Feb 28, 2021  
2020-2021 Supplemental Undergraduate Catalog 
2020-2021 Supplemental Undergraduate Catalog

Psychology Major, BA

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Program Description

The undergraduate program in Psychological Sciences is made up of a structured curriculum in which students develop a thorough understanding of concepts and principles that attempt to explain human behavior and mental processes. This program leads to a Bachelor of Arts (B.A.), which prepares students to (1) begin work as a non-professional in a variety of settings where a liberal arts background plus interpersonal skills are needed and (2) obtain entrance into graduate programs in any field of Psychology. All students must fulfill the General Education requirements and regularly meet with their advisors. After completing General Education courses, student will begin to more rigorously pursue the major requirements for Psychology.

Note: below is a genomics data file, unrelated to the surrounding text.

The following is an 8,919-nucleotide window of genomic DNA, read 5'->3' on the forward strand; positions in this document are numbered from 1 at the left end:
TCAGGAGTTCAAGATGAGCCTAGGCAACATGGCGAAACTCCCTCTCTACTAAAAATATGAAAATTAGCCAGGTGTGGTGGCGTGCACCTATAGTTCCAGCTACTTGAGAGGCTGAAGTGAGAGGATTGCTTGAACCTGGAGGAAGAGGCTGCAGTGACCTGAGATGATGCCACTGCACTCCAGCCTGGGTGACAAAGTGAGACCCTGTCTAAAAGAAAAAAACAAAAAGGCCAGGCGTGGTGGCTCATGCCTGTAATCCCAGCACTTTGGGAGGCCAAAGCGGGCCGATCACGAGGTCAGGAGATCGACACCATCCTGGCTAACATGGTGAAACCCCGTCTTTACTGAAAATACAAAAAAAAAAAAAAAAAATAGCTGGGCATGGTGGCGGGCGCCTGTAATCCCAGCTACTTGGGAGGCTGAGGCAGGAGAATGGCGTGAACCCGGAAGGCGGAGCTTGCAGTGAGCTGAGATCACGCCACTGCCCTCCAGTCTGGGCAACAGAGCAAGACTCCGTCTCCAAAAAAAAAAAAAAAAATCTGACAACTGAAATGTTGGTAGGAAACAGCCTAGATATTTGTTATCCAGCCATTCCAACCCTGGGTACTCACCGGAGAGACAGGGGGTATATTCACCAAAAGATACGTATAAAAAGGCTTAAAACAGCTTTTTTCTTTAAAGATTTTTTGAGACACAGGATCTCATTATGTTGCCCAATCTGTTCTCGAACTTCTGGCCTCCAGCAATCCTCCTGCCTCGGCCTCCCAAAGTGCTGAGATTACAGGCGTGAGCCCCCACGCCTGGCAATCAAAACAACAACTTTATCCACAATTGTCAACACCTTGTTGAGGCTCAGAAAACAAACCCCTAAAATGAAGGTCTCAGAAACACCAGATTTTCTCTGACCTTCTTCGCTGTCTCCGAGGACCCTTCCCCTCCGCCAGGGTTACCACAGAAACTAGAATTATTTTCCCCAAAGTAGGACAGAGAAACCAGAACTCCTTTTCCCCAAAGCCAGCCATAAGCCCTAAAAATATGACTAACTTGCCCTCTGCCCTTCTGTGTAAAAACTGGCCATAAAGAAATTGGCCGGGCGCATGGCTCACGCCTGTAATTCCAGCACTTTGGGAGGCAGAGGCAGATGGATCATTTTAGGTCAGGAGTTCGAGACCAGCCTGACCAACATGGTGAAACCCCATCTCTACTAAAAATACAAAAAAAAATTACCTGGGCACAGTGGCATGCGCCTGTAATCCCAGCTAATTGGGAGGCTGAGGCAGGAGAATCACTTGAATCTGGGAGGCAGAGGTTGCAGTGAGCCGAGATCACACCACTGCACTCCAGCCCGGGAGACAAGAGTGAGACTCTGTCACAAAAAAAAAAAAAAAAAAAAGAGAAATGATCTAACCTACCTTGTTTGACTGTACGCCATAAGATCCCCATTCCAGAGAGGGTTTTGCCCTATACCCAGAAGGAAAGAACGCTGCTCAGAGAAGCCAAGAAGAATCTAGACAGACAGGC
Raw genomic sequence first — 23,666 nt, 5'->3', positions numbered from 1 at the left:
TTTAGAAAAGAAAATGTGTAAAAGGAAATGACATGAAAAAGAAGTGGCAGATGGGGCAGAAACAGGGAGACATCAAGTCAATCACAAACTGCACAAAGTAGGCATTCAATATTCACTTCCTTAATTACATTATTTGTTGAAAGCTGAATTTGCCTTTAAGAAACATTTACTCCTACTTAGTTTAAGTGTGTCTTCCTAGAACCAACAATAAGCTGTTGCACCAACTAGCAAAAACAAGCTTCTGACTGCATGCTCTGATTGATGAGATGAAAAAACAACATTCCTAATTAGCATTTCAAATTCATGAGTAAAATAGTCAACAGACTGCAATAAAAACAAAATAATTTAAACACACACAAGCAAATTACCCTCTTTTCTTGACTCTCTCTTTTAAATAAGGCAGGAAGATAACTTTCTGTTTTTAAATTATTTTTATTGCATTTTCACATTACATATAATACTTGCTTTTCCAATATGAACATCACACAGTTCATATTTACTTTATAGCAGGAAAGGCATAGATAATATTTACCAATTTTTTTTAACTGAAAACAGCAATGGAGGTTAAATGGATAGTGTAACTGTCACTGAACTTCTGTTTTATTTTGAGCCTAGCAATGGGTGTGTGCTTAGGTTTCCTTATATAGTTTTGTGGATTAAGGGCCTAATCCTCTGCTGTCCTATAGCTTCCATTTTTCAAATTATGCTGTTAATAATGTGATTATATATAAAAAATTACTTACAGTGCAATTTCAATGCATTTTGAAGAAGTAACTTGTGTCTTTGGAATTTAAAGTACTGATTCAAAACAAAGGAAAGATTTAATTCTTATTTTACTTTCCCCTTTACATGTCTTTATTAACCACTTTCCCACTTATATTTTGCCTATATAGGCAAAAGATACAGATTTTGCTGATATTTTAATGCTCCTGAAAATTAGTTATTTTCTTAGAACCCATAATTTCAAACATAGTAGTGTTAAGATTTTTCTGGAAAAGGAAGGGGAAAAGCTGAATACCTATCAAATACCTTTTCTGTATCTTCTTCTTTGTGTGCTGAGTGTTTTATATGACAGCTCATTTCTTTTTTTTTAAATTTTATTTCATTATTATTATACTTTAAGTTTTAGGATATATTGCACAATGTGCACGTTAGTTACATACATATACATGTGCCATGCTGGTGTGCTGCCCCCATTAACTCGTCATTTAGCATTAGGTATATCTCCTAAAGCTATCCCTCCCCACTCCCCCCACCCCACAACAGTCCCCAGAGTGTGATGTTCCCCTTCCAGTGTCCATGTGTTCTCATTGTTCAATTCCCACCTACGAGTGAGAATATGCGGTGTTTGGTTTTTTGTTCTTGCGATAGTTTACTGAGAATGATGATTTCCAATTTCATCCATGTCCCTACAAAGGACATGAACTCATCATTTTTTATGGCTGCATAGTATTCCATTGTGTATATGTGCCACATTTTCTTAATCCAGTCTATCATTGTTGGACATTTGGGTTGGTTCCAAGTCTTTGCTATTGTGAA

Program Mission

The Department of Psychological Sciences provides a culture of learning within a liberal educational context.  We challenge undergraduates to apply a scientific approach to understanding the dynamic processes of human behavior and thinking in a global context. This is achieved through a variety of courses that emphasize (a) the interplay between biological, cognitive and social-level factors, (b) active engagement in experiential learning, oral and written communication, research and field-related experiences, and (c) the important role of diversity and cultural understanding. We develop solution-oriented graduates who can transition into professional studies or the workforce.

Discipline Goals

Goal 1: To instruct students in a general knowledge base in psychology

Goal 2: To engage students in scientific inquiry and critical thinking across the departmental curriculum

Goal 3: To inform students about their ethical and social responsibility in a diverse world

Goal 4: To advance students’ skills in communication